Teacher Contracts: The Phantom Menace

In a previous post, I presented a simple tabulation of NAEP scores by whether or not states had binding teacher contracts.  The averages indicate that states without such contracts (which are therefore free of many of the “ill effects” of teachers’ unions) are among the lowest performers in the nation on all four NAEP exams. 

The post was largely a response to the constant comparisons of U.S. test scores with those of other nations (usually in the form of rankings), which make absolutely no reference to critical cross-national differences, most notably in terms of poverty/inequality (nor to the methodological issues surrounding test score comparisons). Using the same standard by which these comparisons show poor U.S. performance versus other nations, I “proved” that teacher contracts have a positive effect on states’ NAEP scores.

As I indicated at the end of that post, however, the picture is of course far more complicated. Dozens of factors – many of them unmeasurable – influence test scores, and simple averages mask them all. Still, given the fact that NAEP is arguably the best exam in the U.S. – and is the only one administered to a representative sample of all students across all states (without the selection bias of the SAT/ACT/AP) – it is worth revisiting this issue briefly, using tools that are a bit more sophisticated. If teachers’ contracts are to blame for low performance in the U.S., then when we control for core student characteristics, we should find that the contracts’ presence is associated with lower performance.  Let’s take a quick look.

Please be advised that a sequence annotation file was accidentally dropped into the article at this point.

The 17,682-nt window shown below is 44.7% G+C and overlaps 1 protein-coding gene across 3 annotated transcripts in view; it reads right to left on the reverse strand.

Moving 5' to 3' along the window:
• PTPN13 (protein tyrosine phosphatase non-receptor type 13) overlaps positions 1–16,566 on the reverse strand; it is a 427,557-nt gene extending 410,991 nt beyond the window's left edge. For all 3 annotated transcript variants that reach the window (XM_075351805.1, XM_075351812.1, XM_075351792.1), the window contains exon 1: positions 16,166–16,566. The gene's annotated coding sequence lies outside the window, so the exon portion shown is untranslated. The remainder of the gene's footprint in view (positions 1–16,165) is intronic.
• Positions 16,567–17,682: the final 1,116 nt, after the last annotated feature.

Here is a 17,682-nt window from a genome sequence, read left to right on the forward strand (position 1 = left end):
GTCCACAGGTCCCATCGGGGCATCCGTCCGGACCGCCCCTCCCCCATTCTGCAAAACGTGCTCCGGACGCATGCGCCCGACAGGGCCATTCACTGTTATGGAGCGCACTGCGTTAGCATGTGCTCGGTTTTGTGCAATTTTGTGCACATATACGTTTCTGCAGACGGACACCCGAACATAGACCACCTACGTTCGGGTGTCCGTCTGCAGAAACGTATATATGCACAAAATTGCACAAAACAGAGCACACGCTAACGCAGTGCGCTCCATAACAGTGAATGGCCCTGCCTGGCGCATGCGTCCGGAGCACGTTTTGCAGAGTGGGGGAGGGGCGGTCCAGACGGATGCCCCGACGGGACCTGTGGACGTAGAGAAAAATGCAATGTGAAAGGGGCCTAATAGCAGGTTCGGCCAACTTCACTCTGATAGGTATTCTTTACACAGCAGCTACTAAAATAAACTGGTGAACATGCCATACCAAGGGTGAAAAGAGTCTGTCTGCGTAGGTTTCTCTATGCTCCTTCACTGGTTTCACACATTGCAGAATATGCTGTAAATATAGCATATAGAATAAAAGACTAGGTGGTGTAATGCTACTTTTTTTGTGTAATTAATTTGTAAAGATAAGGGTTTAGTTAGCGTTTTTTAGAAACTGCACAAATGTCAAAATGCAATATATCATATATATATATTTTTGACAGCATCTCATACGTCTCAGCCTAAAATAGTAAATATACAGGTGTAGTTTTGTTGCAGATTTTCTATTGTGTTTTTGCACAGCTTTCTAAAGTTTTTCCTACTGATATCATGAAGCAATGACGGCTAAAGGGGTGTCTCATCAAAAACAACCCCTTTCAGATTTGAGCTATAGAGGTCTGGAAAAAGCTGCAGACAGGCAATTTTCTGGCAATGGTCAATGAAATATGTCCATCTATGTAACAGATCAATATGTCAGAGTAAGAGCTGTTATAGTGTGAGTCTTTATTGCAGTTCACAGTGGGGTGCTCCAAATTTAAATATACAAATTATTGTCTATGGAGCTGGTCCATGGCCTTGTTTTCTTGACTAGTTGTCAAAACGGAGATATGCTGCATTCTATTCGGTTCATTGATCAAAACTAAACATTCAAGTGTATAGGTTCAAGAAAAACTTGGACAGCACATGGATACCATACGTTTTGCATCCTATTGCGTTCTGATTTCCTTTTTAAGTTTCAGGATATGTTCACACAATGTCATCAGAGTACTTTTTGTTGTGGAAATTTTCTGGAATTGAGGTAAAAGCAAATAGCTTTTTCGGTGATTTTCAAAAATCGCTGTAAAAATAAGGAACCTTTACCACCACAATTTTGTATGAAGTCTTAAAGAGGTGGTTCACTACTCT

Performance-Enhancing Teacher Contracts?

** Also posted here on “Valerie Strauss’ Answer Sheet” in the Washington Post.

Please check out our two other posts (here and here), which present summaries and discussions of the actual evidence on the relationship between unions and test scores.

For years, some people have been determined to blame teachers’ unions for all that ails public education in America. This issue has been around a long time (see here and here), but, given the tenor of the current debate, it seems to bear rehashing.  According to this view, teachers unions negatively affect student achievement primarily through the mechanism of the collective bargaining agreement, or contract. These contracts are thought to include “harmful” provisions, such as seniority-based layoffs and unified salary schedules that give raises based on experience and education rather than performance.

But a fairly large proportion of public school teachers are not covered under legally-binding contracts.  In fact, there are ten states in which there are no legally binding K-12 teacher contracts at all (AL, AZ, AR, GA, LA, MS, NC, SC, TX, and VA). Districts in a few of these states have entered into what are called “meet and confer” agreements about salary, benefits, and other working conditions, but administrators have the right to break these agreements at will. For all intents and purposes, these states are free of many of the alleged “negative union effects."

Here’s a simple proposition: If teacher union contracts are the problem, then we should expect to see higher achievement outcomes in the ten states where there are no binding teacher contracts.

So, let’s take a quick look at how states with no contracts compare with the states that have them.